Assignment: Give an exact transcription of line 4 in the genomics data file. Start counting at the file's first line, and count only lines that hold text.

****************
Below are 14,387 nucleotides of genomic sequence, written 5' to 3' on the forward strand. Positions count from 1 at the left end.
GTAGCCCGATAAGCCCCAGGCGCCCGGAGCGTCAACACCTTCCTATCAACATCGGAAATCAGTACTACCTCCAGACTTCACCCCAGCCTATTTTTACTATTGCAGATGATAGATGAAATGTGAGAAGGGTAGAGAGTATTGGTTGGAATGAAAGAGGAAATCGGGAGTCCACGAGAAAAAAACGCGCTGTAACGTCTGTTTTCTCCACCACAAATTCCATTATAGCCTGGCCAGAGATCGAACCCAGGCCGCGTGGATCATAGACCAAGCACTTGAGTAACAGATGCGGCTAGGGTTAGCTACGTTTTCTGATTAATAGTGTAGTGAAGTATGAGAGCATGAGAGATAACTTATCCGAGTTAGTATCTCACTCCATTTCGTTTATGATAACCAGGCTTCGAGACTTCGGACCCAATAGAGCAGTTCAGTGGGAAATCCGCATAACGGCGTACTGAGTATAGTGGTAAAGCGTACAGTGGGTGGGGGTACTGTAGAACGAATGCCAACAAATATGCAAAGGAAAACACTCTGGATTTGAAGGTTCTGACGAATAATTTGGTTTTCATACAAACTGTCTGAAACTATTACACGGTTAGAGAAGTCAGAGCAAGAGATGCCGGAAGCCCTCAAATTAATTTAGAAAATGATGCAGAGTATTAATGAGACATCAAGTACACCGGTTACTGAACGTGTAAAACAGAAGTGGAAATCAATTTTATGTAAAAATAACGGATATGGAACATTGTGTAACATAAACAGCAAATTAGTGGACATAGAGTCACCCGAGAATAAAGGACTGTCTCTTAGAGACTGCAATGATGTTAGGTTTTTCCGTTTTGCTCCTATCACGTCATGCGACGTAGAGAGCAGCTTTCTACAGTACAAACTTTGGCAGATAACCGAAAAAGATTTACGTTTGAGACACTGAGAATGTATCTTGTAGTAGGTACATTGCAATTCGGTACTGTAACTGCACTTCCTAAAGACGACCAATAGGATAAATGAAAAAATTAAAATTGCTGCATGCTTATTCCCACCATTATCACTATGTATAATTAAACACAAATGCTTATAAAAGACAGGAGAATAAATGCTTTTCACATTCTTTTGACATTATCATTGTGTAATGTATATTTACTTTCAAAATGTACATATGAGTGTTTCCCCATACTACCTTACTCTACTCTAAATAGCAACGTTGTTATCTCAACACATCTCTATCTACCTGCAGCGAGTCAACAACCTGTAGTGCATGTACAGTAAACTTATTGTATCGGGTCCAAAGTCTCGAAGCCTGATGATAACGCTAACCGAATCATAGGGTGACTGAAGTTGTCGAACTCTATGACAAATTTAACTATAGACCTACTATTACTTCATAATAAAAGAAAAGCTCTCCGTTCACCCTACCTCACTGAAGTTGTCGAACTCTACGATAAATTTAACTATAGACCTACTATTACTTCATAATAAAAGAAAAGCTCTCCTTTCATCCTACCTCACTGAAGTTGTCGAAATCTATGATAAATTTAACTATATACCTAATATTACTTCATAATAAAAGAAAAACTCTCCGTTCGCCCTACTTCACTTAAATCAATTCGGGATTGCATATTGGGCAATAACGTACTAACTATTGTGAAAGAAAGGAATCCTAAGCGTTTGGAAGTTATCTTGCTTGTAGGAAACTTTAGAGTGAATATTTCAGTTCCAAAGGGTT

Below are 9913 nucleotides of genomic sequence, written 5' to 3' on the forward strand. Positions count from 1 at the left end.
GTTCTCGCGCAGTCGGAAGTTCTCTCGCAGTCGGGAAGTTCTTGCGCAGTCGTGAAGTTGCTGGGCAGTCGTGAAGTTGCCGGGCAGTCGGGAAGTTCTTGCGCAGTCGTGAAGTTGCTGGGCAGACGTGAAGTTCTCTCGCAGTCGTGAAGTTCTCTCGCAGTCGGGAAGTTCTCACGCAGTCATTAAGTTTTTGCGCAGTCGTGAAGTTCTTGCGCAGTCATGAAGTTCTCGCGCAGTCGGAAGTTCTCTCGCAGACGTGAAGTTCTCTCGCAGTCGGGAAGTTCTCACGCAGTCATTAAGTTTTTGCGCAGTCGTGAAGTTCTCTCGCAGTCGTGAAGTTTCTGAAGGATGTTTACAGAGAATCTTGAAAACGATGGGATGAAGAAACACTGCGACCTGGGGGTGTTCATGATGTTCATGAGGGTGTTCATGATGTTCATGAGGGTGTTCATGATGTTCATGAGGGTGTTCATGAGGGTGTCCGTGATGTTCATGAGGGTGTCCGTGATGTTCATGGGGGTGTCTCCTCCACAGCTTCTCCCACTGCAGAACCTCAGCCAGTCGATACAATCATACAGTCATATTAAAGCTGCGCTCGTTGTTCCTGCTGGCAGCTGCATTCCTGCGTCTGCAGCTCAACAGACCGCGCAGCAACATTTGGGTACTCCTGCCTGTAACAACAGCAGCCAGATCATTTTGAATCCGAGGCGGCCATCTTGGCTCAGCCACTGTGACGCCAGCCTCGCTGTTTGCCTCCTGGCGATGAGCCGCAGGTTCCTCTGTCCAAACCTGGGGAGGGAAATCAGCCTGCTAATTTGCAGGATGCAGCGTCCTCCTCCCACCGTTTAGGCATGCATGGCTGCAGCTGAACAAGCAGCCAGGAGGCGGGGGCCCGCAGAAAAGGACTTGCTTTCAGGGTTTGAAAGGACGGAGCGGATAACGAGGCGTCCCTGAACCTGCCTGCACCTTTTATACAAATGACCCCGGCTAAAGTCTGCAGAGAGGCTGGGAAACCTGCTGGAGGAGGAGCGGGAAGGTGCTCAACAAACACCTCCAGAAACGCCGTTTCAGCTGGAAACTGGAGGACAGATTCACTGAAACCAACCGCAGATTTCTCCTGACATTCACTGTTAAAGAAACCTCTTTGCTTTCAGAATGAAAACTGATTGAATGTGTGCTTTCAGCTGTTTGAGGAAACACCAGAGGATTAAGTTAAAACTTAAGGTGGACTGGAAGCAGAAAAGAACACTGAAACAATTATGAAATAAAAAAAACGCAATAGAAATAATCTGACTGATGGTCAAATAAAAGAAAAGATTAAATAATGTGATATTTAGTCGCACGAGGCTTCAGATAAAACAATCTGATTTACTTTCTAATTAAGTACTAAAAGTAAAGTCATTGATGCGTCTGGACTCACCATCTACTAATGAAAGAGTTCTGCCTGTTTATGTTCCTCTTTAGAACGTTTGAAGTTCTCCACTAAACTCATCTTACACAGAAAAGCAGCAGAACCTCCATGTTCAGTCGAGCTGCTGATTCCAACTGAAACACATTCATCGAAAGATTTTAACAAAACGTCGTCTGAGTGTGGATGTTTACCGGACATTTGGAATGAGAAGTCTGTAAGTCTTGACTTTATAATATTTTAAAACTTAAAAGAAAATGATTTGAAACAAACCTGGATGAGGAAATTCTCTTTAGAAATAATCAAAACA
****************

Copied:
GTTCTCGCGCAGTCGGAAGTTCTCTCGCAGTCGGGAAGTTCTTGCGCAGTCGTGAAGTTGCTGGGCAGTCGTGAAGTTGCCGGGCAGTCGGGAAGTTCTTGCGCAGTCGTGAAGTTGCTGGGCAGACGTGAAGTTCTCTCGCAGTCGTGAAGTTCTCTCGCAGTCGGGAAGTTCTCACGCAGTCATTAAGTTTTTGCGCAGTCGTGAAGTTCTTGCGCAGTCATGAAGTTCTCGCGCAGTCGGAAGTTCTCTCGCAGACGTGAAGTTCTCTCGCAGTCGGGAAGTTCTCACGCAGTCATTAAGTTTTTGCGCAGTCGTGAAGTTCTCTCGCAGTCGTGAAGTTTCTGAAGGATGTTTACAGAGAATCTTGAAAACGATGGGATGAAGAAACACTGCGACCTGGGGGTGTTCATGATGTTCATGAGGGTGTTCATGATGTTCATGAGGGTGTTCATGATGTTCATGAGGGTGTTCATGAGGGTGTCCGTGATGTTCATGAGGGTGTCCGTGATGTTCATGGGGGTGTCTCCTCCACAGCTTCTCCCACTGCAGAACCTCAGCCAGTCGATACAATCATACAGTCATATTAAAGCTGCGCTCGTTGTTCCTGCTGGCAGCTGCATTCCTGCGTCTGCAGCTCAACAGACCGCGCAGCAACATTTGGGTACTCCTGCCTGTAACAACAGCAGCCAGATCATTTTGAATCCGAGGCGGCCATCTTGGCTCAGCCACTGTGACGCCAGCCTCGCTGTTTGCCTCCTGGCGATGAGCCGCAGGTTCCTCTGTCCAAACCTGGGGAGGGAAATCAGCCTGCTAATTTGCAGGATGCAGCGTCCTCCTCCCACCGTTTAGGCATGCATGGCTGCAGCTGAACAAGCAGCCAGGAGGCGGGGGCCCGCAGAAAAGGACTTGCTTTCAGGGTTTGAAAGGACGGAGCGGATAACGAGGCGTCCCTGAACCTGCCTGCACCTTTTATACAAATGACCCCGGCTAAAGTCTGCAGAGAGGCTGGGAAACCTGCTGGAGGAGGAGCGGGAAGGTGCTCAACAAACACCTCCAGAAACGCCGTTTCAGCTGGAAACTGGAGGACAGATTCACTGAAACCAACCGCAGATTTCTCCTGACATTCACTGTTAAAGAAACCTCTTTGCTTTCAGAATGAAAACTGATTGAATGTGTGCTTTCAGCTGTTTGAGGAAACACCAGAGGATTAAGTTAAAACTTAAGGTGGACTGGAAGCAGAAAAGAACACTGAAACAATTATGAAATAAAAAAAACGCAATAGAAATAATCTGACTGATGGTCAAATAAAAGAAAAGATTAAATAATGTGATATTTAGTCGCACGAGGCTTCAGATAAAACAATCTGATTTACTTTCTAATTAAGTACTAAAAGTAAAGTCATTGATGCGTCTGGACTCACCATCTACTAATGAAAGAGTTCTGCCTGTTTATGTTCCTCTTTAGAACGTTTGAAGTTCTCCACTAAACTCATCTTACACAGAAAAGCAGCAGAACCTCCATGTTCAGTCGAGCTGCTGATTCCAACTGAAACACATTCATCGAAAGATTTTAACAAAACGTCGTCTGAGTGTGGATGTTTACCGGACATTTGGAATGAGAAGTCTGTAAGTCTTGACTTTATAATATTTTAAAACTTAAAAGAAAATGATTTGAAACAAACCTGGATGAGGAAATTCTCTTTAGAAATAATCAAAACA